Apr 27, 2015 10:00 AM

Author: Cancer Learning Center

During the month of May, Huntsman Cancer Institute (HCI) patients, caregivers, and staff will exhibit artworks and photos created in the Artist in Residence program and the Photovoice with Adult Cancer Survivors study. The exhibit will be on display in the Spencer S. Eccles Health Sciences Library, located at the University of Utah Health Sciences Center. An opening reception will be held May 6 from 5:30-7:30 p.m.

“The [Photovoice] participants are very excited about the exhibit and about having a larger audience learn about their experiences with cancer,” says Jennifer Mijangos, MSW, LCSW, OSW-C, a social worker with HCI Patient and Family Support and one of the Photovoice facilitators. Geri Etringer, MSW, LCSW, also facilitated the program.

The Photovoice study, a collaboration between HCI Patient and Family Support and the University of Utah College of Social Work, explores how cancer can affect identity and personal development. In this study, cancer survivors use photography to share stories with peers who have had similar experiences.

“People have different communication styles and preferences. By using photography, people express their thoughts and feelings visually,” says Jaehee Yi, PhD, HCI investigator and principal investigator of the Photovoice study.

“Also, I believe Photovoice has an element of narrative therapy, which is a technique of separating the problem from the person,” Yi says. “By taking a photo about what they want to express and sharing and talking about it, Photovoice participants separate the problem from themselves. They usually find this process very therapeutic.”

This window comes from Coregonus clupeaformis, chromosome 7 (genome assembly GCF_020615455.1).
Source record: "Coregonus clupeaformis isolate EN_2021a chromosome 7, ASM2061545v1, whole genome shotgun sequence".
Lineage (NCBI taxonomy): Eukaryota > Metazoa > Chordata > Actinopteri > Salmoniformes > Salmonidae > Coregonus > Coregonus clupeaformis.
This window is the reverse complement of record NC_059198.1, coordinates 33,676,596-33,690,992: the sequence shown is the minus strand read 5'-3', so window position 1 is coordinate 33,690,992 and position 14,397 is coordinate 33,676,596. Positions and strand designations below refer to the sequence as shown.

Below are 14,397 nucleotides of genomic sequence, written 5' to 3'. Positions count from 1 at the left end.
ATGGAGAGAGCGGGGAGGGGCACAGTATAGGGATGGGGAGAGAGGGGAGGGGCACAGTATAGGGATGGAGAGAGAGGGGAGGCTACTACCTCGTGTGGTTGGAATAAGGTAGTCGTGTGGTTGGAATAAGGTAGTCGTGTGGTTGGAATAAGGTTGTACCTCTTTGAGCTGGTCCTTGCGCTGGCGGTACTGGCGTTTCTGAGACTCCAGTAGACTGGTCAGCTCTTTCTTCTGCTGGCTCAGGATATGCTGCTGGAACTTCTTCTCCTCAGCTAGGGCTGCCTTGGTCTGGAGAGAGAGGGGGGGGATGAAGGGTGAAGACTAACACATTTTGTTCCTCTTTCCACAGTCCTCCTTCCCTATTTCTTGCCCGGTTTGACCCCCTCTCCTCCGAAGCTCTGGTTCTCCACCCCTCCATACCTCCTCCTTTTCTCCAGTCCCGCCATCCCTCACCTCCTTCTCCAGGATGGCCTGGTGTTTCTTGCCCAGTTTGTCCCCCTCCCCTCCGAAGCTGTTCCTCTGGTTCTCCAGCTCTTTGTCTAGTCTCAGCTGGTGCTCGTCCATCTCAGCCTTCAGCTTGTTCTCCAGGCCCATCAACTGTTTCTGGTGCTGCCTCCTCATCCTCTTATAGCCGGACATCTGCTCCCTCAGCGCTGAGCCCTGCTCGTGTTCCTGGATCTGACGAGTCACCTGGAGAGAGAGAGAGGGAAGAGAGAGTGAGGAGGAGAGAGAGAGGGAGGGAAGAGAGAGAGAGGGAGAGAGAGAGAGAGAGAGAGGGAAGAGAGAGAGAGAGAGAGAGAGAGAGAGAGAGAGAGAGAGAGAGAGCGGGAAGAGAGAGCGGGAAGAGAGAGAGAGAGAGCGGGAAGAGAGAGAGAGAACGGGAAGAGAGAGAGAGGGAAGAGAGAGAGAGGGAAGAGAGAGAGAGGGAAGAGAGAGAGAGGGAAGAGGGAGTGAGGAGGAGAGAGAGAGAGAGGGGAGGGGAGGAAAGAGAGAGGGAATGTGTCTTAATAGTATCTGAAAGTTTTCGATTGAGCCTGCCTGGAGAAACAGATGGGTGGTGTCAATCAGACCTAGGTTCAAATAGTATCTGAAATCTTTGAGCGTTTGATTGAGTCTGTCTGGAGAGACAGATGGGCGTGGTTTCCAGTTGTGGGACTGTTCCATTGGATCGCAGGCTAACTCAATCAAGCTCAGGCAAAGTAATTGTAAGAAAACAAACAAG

The Photovoice study is completed, but the research team and facilitators are exploring the possibility of future Photovoice studies or photography programs.

Artist in Residence is a program offered through HCI’s Linda B. and Robert B. Wiggins Wellness and Integrative Health Center. The program features a local artist teaching workshops at HCI to patients, their families, and staff. Art projects run the gamut from paintings to ceramics to jewelry.

Patients in the Artist in Residence program say creating art takes their mind off the pain, grief, and stress of cancer.

But “it’s more than just a distraction,” says program participant Teri Kaplan. “It helps move you through cancer and past it.”

“You lose yourself and get totally involved in doing something that excites you and that you have passion for,” adds participant Neva Lewis.

Colour Maisch, the current Artist in Residence at HCI, says she is really excited for this year’s exhibit and the opportunity it gives for the artists to share their experiences with others.

“Artwork is a window into another’s experience of the world that the viewer may never know in any other way,” says Maisch. “Exhibiting art is a way to share those ideas, thoughts, and feelings. And, very simply, it is great to have one’s artwork celebrated through an exhibit.”

The Artist in Residence and Photovoice exhibit runs from May 1-31. For more information about the exhibit or the May 6 opening reception, contact Mara Carrasco at mara.carrasco@hci.utah.edu or 801-587-4585.

Cancer Learning Center

Huntsman Cancer Institute

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